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Rescued aid workers burn burqas to be seen
ISLAMABAD, Pakistan -- In a dramatic nighttime evacuation, six aid workers set fire to their all-encompassing burqas so U.S. special forces pilots could find them on an Afghan field. Along with two men, they were whisked to safety early Thursday after three months of Taliban captivity.
"It's like a miracle," exulted Georg Taubmann, one of four Germans who was rescued with two Australians and the Americans. "This is one of the biggest days of my life." Moments after, he cut off his shaggy beard.
All eight Christian aid workers worked with Shelter Now International, directed from Germany but based in Oshkosh, Wis. They were charged with preaching Christianity, which in Taliban courts can be punishable by death.
"They're fine but tired, going on adrenaline," Nancy Cassell told The Associated Press, speaking for her 30-year-daughter, Dayna Curry, as well as Curry's friend, Heather Mercer, 24, and the six others.
"They've been to get their hair done and a few things like that," she added with a happy chuckle.
Forgiveness and hate
"I am a Christian and I have to forgive, and I have forgiven them for what they have done," Taubmann said. "But as human beings, we hate what they did to us."
Taubmann said retreating Taliban troops took them early Tuesday from Kabul toward the southern city of Kandahar, from which he feared they would not escape alive. Sixteen Afghan employees accused with them managed to flee in Kabul.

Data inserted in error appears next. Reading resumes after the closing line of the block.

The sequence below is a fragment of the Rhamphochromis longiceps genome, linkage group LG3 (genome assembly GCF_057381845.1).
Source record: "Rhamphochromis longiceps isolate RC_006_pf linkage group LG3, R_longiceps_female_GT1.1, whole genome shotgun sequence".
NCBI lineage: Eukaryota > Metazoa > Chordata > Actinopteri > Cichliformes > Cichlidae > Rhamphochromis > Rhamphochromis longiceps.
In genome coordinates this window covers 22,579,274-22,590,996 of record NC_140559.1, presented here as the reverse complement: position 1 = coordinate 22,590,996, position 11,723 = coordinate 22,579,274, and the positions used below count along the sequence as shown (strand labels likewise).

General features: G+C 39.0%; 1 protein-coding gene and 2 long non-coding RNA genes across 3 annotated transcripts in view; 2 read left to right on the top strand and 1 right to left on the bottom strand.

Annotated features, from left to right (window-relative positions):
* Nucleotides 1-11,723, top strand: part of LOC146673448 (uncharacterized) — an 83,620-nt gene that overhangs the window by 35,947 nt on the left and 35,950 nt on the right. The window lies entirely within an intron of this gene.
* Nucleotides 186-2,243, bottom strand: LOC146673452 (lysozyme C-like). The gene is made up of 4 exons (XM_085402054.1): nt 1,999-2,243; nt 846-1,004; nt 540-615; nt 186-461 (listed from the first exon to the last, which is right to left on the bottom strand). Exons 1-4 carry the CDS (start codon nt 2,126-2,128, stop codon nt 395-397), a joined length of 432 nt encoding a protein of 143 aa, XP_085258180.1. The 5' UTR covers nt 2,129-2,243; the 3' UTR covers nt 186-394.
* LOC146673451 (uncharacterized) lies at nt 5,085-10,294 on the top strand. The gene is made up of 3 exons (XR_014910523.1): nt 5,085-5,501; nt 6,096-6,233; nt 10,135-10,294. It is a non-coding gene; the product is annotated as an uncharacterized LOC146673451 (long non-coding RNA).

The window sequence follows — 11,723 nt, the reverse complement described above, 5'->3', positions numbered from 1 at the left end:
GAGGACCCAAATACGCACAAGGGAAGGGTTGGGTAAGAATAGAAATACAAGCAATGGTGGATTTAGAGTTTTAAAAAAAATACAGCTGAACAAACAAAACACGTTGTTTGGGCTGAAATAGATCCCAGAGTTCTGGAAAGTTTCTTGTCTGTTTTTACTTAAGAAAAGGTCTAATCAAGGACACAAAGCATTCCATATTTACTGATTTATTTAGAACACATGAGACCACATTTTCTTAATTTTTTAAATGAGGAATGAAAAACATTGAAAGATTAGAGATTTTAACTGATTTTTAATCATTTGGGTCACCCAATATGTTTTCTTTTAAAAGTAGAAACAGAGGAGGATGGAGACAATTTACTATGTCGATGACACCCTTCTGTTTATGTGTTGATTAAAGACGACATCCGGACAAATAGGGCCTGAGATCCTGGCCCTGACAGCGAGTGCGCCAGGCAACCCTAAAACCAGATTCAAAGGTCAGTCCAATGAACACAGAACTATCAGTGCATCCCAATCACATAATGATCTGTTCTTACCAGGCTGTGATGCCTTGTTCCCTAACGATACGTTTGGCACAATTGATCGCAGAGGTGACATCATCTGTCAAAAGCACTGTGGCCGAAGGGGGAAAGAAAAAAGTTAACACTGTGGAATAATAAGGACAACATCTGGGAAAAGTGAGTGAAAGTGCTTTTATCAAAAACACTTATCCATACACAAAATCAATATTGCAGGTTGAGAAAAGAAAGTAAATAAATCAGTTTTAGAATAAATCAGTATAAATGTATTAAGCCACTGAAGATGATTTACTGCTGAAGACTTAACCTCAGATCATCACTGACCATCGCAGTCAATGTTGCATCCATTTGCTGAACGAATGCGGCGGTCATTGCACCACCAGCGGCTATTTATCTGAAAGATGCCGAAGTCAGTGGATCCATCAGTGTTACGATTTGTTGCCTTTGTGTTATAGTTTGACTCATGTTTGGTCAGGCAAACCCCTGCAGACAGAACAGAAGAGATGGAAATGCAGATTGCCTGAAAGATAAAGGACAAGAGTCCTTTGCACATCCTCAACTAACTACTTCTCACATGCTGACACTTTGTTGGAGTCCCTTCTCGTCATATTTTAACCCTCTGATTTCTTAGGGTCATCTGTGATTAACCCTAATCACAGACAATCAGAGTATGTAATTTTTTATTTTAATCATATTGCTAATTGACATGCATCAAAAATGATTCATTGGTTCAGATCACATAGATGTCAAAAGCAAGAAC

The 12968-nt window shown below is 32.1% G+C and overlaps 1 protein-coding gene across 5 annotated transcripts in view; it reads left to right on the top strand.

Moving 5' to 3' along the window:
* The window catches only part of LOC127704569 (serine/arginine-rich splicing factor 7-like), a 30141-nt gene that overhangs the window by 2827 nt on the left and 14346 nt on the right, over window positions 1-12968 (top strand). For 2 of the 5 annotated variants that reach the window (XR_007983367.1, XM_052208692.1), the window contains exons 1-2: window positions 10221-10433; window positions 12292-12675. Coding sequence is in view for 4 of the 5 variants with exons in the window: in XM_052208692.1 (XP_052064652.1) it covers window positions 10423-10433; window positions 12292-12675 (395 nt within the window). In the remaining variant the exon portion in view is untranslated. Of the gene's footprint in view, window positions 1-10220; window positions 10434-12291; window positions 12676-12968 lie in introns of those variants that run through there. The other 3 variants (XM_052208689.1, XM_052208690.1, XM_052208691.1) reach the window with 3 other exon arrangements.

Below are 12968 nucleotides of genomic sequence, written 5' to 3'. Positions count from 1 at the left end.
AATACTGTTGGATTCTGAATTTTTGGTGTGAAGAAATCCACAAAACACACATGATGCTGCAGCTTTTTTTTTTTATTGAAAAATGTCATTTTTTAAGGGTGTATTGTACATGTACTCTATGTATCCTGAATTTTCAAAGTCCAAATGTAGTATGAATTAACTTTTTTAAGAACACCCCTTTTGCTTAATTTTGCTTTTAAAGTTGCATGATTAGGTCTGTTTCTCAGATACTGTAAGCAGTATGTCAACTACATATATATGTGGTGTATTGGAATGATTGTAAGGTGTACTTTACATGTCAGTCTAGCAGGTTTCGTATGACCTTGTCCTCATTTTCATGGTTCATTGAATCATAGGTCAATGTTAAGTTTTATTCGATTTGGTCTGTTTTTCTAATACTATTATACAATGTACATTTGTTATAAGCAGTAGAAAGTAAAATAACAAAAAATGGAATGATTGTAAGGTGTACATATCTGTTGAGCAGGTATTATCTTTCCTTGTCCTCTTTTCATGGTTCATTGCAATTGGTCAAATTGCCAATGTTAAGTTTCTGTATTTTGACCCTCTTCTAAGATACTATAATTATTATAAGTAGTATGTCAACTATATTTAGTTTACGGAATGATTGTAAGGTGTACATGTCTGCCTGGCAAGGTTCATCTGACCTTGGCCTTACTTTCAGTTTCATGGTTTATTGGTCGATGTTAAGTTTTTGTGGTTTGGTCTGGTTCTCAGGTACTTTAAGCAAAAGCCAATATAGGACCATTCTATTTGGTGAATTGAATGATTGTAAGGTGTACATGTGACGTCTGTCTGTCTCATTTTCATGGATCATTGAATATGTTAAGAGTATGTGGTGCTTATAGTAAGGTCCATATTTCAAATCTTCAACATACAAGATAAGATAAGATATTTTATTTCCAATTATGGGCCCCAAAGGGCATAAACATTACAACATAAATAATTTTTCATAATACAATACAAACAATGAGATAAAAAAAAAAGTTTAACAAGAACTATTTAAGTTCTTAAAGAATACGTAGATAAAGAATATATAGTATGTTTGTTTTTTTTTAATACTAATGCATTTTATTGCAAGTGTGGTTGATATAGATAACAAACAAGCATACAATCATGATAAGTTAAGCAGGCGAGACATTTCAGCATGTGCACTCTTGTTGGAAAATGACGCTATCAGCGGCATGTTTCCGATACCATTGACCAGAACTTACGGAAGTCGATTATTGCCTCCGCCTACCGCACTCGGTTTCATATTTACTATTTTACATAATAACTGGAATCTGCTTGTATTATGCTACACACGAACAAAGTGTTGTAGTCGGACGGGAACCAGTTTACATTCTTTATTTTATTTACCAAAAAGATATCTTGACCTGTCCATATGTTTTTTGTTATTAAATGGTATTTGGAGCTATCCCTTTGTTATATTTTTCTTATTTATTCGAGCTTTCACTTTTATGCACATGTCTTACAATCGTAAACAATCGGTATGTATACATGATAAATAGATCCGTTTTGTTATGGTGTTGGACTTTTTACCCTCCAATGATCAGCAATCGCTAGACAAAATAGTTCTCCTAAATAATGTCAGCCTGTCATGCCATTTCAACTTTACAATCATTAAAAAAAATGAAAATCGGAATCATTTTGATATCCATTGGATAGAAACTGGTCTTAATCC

The eight spent several horrifying hours in a shipping container in Ghazni, 90 miles south of Kabul, he said.
"It was terribly cold," Taubmann said. "We had no blankets. We were freezing the whole night through."
In the morning, they were put into a squalid jail, the worst of five prisons during their captivity. An hour later, they heard American bombs.
The jail door burst open, and bearded soldiers rushed toward them. "There was shooting and they busted in the door," Taubmann said. "We thought the Taliban were coming to kill us."
But the men were anti-Taliban insurgents of the northern alliance, astonished to happen upon foreigners. One of them, taking in the situation, shouted: "Freedom!"
Taubmann smiled as he recalled what happened next.
"We got out of prison and everybody came out of their houses, hugging us and clapping," he said. "It was like a big celebration for all these people."
International Red Cross officials in Geneva said an unidentified local commander told them he had rescued the aid workers and asked for help getting them to safety.
"It was decided that for security reasons it would be better that they remain as guests of this local commander Tuesday night," Red Cross spokesman Bernard Barrett told The AP in Islamabad.
U.S., German and Australian officials -- and the aid workers themselves -- decided the best option was an airlift to Pakistan. U.S. special forces helicopter crews obliged.
The landing site was illuminated only by feeble lamps, which the helicopter pilots could not see in the dark, Taubmann said. The aid workers started a fire, fueled by the six women's burqas. The Taliban required women to wear the all-enveloping robes.
"It was very dramatic, right to the end," Taubmann said.